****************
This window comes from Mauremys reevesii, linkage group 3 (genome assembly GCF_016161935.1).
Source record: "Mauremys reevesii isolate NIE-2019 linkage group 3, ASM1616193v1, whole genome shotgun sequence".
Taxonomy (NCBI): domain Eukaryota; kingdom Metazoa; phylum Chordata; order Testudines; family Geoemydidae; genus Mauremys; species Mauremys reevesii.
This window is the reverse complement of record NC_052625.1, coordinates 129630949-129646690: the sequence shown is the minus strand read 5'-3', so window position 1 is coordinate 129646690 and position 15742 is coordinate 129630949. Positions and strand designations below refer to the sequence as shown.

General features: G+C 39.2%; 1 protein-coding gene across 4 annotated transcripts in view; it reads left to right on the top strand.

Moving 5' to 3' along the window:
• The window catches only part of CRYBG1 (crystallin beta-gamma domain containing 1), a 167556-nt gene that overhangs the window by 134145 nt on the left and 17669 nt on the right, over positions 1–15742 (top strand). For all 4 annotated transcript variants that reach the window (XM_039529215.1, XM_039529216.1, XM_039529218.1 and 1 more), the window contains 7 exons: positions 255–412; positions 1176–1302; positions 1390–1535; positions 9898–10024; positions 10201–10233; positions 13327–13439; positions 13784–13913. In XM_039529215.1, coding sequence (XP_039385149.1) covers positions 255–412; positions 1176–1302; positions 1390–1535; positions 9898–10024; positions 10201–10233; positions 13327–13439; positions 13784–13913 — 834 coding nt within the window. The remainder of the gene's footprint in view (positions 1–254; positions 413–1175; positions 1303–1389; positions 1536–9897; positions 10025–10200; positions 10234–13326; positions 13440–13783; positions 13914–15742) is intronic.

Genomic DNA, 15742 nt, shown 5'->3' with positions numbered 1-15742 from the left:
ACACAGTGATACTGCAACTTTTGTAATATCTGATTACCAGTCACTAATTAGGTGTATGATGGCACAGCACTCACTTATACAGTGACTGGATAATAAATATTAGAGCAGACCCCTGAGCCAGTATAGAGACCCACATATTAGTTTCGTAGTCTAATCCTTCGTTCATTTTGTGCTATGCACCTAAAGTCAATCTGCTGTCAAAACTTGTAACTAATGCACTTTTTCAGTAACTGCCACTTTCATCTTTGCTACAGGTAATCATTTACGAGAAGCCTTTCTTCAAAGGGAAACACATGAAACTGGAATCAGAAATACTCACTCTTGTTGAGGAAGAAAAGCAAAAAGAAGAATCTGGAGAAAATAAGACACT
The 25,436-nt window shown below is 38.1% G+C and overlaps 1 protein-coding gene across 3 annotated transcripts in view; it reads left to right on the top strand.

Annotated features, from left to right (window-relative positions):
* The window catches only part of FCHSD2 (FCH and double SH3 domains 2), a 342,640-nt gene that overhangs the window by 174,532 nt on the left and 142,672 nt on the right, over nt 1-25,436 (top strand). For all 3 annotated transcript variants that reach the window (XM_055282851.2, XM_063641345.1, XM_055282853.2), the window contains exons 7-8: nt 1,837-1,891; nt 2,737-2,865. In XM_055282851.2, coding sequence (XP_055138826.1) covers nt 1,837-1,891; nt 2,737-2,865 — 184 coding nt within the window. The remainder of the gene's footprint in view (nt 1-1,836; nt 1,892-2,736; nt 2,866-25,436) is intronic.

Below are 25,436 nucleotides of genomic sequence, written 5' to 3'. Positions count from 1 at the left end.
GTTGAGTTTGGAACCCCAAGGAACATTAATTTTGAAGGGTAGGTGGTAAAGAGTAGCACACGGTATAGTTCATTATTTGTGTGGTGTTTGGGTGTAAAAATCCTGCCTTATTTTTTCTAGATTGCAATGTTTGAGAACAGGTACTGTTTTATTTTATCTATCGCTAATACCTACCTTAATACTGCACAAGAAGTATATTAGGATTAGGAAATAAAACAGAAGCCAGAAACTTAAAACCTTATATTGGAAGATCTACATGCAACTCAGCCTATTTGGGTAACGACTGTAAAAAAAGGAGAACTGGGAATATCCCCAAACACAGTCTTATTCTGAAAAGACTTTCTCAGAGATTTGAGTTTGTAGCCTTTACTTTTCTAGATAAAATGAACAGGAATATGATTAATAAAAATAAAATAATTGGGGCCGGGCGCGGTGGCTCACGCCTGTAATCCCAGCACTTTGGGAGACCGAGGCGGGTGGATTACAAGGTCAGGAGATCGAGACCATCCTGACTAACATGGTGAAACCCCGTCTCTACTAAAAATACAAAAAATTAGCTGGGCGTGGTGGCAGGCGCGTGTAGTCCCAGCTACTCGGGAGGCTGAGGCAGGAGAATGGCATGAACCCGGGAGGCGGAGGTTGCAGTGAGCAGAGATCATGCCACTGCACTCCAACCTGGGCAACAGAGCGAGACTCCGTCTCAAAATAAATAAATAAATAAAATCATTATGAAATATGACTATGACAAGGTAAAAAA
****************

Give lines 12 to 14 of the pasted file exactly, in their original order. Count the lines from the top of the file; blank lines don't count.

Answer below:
* The window catches only part of FCHSD2 (FCH and double SH3 domains 2), a 342,640-nt gene that overhangs the window by 174,532 nt on the left and 142,672 nt on the right, over nt 1-25,436 (top strand). For all 3 annotated transcript variants that reach the window (XM_055282851.2, XM_063641345.1, XM_055282853.2), the window contains exons 7-8: nt 1,837-1,891; nt 2,737-2,865. In XM_055282851.2, coding sequence (XP_055138826.1) covers nt 1,837-1,891; nt 2,737-2,865 — 184 coding nt within the window. The remainder of the gene's footprint in view (nt 1-1,836; nt 1,892-2,736; nt 2,866-25,436) is intronic.

Below are 25,436 nucleotides of genomic sequence, written 5' to 3'. Positions count from 1 at the left end.
GTTGAGTTTGGAACCCCAAGGAACATTAATTTTGAAGGGTAGGTGGTAAAGAGTAGCACACGGTATAGTTCATTATTTGTGTGGTGTTTGGGTGTAAAAATCCTGCCTTATTTTTTCTAGATTGCAATGTTTGAGAACAGGTACTGTTTTATTTTATCTATCGCTAATACCTACCTTAATACTGCACAAGAAGTATATTAGGATTAGGAAATAAAACAGAAGCCAGAAACTTAAAACCTTATATTGGAAGATCTACATGCAACTCAGCCTATTTGGGTAACGACTGTAAAAAAAGGAGAACTGGGAATATCCCCAAACACAGTCTTATTCTGAAAAGACTTTCTCAGAGATTTGAGTTTGTAGCCTTTACTTTTCTAGATAAAATGAACAGGAATATGATTAATAAAAATAAAATAATTGGGGCCGGGCGCGGTGGCTCACGCCTGTAATCCCAGCACTTTGGGAGACCGAGGCGGGTGGATTACAAGGTCAGGAGATCGAGACCATCCTGACTAACATGGTGAAACCCCGTCTCTACTAAAAATACAAAAAATTAGCTGGGCGTGGTGGCAGGCGCGTGTAGTCCCAGCTACTCGGGAGGCTGAGGCAGGAGAATGGCATGAACCCGGGAGGCGGAGGTTGCAGTGAGCAGAGATCATGCCACTGCACTCCAACCTGGGCAACAGAGCGAGACTCCGTCTCAAAATAAATAAATAAATAAAATCATTATGAAATATGACTATGACAAGGTAAAAAA